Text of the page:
A lot of drugs suck, they're just not fun and lead to problems. The counter to that is that most who use drugs, legal or illegal, do so responsibly, have jobs and families and don't fall prey to abuse of their substance of choice. And, like I said above, what anyone does in private is no one else's business. When someone's activities become criminal, then... Houston we have a problem. And most importantly, under a society dedicated to principles of liberty, professed defender of the democratic process, to usurp the very principles of freedom (principles that are in fact of a very universal innateness) is both hypocritical and deserving of contempt and derision.

It is that notion of human dignity and the essence of freedom that prods me to write about Tibet and indigenous people's plights. I would hope that the old saw about it always being darkest before the dawning of a new day really is true. Well friends, these are truly dark times. But we need only to shine a light to scare the cockroaches back the corners and wither the vampires and other boogeymen of the dark who drain our positive possibilities away.

Like Chief Dan George said, playing the role of Lone Watie in the 1975 Clint Eastwood movie, the Outlaw Josie Wales, "we must endeavor to persevere."


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And if you were wondering what the heck my title had to do with this post...

My daughter Robin has a young male friend, Ryan, who is leaving for Iraq in a couple of weeks. If I hate the drug war because it is a fatally defective policy founded upon a stack of lies, then I have to hate the Iraq War for the same reasons. But I'm a vet, my brothers are all vets and my dad was a WWII vet who fought in the Battle of the Bulge. I'll never diss a soldier. I understand. More than I care to sometimes... so I ask, if you are the praying type, send a good word out for safety for all those young men and women in uniform. And when you are done praying, tell your elected representatives to do something positive for our nation's veterans. For a change...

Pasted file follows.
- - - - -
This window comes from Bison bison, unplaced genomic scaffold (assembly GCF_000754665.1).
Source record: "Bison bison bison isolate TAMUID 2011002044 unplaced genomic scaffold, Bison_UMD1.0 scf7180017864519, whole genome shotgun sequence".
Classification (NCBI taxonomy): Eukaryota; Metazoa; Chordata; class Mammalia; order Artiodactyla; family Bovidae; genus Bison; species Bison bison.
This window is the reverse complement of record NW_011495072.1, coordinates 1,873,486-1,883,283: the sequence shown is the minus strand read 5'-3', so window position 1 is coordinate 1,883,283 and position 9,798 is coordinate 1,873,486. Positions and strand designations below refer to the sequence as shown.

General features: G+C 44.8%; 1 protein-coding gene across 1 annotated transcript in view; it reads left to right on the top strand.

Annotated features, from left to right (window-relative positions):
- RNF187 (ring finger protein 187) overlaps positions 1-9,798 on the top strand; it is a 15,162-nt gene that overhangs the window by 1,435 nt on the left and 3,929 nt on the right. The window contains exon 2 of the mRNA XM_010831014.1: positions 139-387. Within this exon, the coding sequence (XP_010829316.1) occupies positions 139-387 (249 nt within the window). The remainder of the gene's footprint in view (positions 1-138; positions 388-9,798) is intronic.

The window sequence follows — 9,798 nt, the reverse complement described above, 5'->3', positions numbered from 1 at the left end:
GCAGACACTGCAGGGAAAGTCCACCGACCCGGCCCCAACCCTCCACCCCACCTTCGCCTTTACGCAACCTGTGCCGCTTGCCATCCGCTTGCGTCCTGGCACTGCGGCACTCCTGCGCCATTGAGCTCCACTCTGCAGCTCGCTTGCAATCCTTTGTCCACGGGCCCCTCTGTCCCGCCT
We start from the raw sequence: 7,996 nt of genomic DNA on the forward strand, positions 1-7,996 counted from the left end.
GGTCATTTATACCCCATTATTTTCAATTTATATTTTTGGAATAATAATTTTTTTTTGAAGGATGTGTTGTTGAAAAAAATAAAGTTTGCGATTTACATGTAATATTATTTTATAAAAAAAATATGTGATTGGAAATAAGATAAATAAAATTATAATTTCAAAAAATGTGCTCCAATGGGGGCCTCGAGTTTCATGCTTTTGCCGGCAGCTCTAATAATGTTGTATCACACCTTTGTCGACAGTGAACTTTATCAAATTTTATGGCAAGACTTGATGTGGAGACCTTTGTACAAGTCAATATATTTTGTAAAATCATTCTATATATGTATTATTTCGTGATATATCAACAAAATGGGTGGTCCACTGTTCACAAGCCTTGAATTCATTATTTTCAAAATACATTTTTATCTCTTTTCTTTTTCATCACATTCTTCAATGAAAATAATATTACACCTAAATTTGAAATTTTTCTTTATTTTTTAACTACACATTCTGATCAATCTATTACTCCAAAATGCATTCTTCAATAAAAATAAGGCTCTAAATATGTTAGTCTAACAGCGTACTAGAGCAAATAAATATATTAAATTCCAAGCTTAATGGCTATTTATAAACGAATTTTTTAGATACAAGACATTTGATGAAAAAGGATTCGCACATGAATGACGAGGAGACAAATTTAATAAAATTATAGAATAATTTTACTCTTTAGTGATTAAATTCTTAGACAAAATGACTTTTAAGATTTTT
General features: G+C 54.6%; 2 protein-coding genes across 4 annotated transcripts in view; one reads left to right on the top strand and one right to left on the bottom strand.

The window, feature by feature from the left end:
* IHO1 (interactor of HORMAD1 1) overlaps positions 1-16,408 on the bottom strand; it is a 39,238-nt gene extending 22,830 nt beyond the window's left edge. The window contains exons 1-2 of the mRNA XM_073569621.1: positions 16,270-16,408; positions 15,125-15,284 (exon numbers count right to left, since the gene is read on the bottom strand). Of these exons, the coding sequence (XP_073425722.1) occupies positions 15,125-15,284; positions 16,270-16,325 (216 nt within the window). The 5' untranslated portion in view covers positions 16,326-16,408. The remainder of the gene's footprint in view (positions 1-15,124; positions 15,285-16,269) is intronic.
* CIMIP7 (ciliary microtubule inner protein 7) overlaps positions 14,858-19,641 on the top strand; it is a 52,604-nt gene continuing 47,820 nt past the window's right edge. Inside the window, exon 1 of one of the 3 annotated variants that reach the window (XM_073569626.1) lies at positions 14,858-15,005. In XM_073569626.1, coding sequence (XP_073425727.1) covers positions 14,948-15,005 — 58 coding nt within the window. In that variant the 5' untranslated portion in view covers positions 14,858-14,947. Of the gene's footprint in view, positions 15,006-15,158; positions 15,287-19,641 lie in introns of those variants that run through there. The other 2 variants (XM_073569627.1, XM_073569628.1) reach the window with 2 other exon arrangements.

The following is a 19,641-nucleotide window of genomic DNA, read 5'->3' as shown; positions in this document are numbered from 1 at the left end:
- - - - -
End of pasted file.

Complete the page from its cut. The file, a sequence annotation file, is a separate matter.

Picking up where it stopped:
No pictures today, sorry... my mental landscape is too cluttered to focus in that direction. But you know I'll be back atcha again when my mood lightens up.

May we someday know peace. In Sha ' Allah
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“Liberty is to the collective body, what health is to every individual body. Without health no pleasure can be tasted by man; without liberty, no happiness can be enjoyed by society.”

~ Thomas Jefferson

1 comment:

Rain said...

I am in agreement on all of this. I don't think drugs should be illegal and it makes no sense to me that they are given people can overdo and kill themselves with alcohol legally. The whole thing is crazy and a lot of those in prison today re there for drug related crimes. Given that, there is no excuse for theft and I want to see anyone who steals pay the price for it. Sometimes it's going to jail that it takes to convince someone to turn their life around.

On Iraq, I just hope soon the wind will change there. I don't know though. Voters seem to know what they want and then get to the polling booth and forget it all with some emotional response that makes no sense. I am still hopeful though as there is no sense for us being in Iraq